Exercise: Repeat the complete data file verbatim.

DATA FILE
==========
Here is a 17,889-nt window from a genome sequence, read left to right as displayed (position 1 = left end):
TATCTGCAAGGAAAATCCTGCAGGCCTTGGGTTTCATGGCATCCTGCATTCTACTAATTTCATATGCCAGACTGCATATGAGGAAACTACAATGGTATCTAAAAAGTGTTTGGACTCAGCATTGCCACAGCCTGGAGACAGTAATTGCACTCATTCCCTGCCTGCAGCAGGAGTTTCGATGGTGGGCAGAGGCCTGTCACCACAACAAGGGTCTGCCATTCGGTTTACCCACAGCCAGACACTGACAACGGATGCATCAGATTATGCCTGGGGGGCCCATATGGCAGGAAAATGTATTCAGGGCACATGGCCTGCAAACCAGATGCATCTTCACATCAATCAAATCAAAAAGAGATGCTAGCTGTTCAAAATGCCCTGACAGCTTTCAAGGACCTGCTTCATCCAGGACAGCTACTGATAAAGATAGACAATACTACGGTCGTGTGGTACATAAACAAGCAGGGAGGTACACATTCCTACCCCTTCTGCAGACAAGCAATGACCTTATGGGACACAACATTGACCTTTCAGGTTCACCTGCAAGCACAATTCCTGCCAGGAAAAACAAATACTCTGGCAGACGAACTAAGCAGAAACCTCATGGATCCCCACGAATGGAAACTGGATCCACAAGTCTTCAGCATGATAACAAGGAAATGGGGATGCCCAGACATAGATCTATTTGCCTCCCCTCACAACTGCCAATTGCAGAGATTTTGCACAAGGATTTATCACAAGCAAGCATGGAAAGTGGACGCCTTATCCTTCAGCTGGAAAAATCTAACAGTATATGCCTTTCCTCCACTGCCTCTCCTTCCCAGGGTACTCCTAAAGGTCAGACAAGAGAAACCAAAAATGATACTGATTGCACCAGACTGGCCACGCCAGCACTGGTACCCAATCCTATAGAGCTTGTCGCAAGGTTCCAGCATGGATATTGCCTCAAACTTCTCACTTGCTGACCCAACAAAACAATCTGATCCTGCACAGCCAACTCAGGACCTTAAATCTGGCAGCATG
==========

Here is a 17,889-nt window from a genome sequence, read left to right as displayed (position 1 = left end):
TATCTGCAAGGAAAATCCTGCAGGCCTTGGGTTTCATGGCATCCTGCATTCTACTAATTTCATATGCCAGACTGCATATGAGGAAACTACAATGGTATCTAAAAAGTGTTTGGACTCAGCATTGCCACAGCCTGGAGACAGTAATTGCACTCATTCCCTGCCTGCAGCAGGAGTTTCGATGGTGGGCAGAGGCCTGTCACCACAACAAGGGTCTGCCATTCGGTTTACCCACAGCCAGACACTGACAACGGATGCATCAGATTATGCCTGGGGGGCCCATATGGCAGGAAAATGTATTCAGGGCACATGGCCTGCAAACCAGATGCATCTTCACATCAATCAAATCAAAAAGAGATGCTAGCTGTTCAAAATGCCCTGACAGCTTTCAAGGACCTGCTTCATCCAGGACAGCTACTGATAAAGATAGACAATACTACGGTCGTGTGGTACATAAACAAGCAGGGAGGTACACATTCCTACCCCTTCTGCAGACAAGCAATGACCTTATGGGACACAACATTGACCTTTCAGGTTCACCTGCAAGCACAATTCCTGCCAGGAAAAACAAATACTCTGGCAGACGAACTAAGCAGAAACCTCATGGATCCCCACGAATGGAAACTGGATCCACAAGTCTTCAGCATGATAACAAGGAAATGGGGATGCCCAGACATAGATCTATTTGCCTCCCCTCACAACTGCCAATTGCAGAGATTTTGCACAAGGATTTATCACAAGCAAGCATGGAAAGTGGACGCCTTATCCTTCAGCTGGAAAAATCTAACAGTATATGCCTTTCCTCCACTGCCTCTCCTTCCCAGGGTACTCCTAAAGGTCAGACAAGAGAAACCAAAAATGATACTGATTGCACCAGACTGGCCACGCCAGCACTGGTACCCAATCCTATAGAGCTTGTCGCAAGGTTCCAGCATGGATATTGCCTCAAACTTCTCACTTGCTGACCCAACAAAACAATCTGATCCTGCACAGCCAACTCAGGACCTTAAATCTGGCAGCATG